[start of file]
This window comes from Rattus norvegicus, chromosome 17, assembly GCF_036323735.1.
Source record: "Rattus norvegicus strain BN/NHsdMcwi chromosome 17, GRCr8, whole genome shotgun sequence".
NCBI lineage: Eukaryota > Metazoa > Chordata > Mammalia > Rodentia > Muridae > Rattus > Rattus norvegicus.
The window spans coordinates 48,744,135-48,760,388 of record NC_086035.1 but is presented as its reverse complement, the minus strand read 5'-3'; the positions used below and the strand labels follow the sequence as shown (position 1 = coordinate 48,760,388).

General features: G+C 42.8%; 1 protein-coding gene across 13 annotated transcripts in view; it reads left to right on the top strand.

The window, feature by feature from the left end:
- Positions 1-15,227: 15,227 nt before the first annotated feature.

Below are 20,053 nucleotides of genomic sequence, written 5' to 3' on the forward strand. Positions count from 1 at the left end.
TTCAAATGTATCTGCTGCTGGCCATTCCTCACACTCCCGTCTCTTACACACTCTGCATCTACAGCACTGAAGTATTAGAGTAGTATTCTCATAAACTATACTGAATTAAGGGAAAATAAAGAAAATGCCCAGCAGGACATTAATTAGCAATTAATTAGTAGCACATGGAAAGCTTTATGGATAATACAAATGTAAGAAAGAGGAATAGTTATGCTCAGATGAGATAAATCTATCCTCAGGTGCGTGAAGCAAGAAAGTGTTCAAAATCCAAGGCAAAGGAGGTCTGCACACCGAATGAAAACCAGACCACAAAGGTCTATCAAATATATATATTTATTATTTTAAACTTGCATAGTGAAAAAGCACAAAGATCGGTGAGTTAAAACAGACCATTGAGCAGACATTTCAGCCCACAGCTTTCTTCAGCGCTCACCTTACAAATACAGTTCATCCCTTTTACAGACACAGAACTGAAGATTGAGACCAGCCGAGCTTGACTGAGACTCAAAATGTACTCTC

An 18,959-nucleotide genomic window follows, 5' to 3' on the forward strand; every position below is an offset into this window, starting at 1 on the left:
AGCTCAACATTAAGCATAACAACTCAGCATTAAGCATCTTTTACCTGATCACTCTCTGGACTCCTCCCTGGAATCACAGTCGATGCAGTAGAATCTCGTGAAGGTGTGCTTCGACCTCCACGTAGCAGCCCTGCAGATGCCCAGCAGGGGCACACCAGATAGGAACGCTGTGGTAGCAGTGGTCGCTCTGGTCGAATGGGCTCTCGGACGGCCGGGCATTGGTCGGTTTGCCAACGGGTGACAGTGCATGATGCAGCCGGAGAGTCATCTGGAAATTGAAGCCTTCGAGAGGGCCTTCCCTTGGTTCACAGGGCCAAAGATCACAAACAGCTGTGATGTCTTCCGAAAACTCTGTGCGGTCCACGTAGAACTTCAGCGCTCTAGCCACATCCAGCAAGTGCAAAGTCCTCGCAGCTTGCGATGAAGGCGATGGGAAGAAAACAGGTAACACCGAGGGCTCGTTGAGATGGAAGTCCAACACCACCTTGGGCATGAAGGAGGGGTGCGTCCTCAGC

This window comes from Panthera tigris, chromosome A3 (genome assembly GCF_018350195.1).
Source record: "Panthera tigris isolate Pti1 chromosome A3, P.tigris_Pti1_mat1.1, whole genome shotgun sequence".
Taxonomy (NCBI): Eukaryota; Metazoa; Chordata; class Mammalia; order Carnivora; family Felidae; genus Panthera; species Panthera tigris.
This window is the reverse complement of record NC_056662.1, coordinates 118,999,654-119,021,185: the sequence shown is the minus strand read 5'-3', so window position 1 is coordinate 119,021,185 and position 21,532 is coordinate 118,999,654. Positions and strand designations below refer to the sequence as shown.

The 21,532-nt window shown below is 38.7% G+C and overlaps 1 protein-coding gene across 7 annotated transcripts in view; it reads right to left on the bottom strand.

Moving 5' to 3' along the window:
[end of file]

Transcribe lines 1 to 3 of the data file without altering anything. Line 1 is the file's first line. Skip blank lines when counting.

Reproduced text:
This window comes from Rattus norvegicus, chromosome 17, assembly GCF_036323735.1.
Source record: "Rattus norvegicus strain BN/NHsdMcwi chromosome 17, GRCr8, whole genome shotgun sequence".
NCBI lineage: Eukaryota > Metazoa > Chordata > Mammalia > Rodentia > Muridae > Rattus > Rattus norvegicus.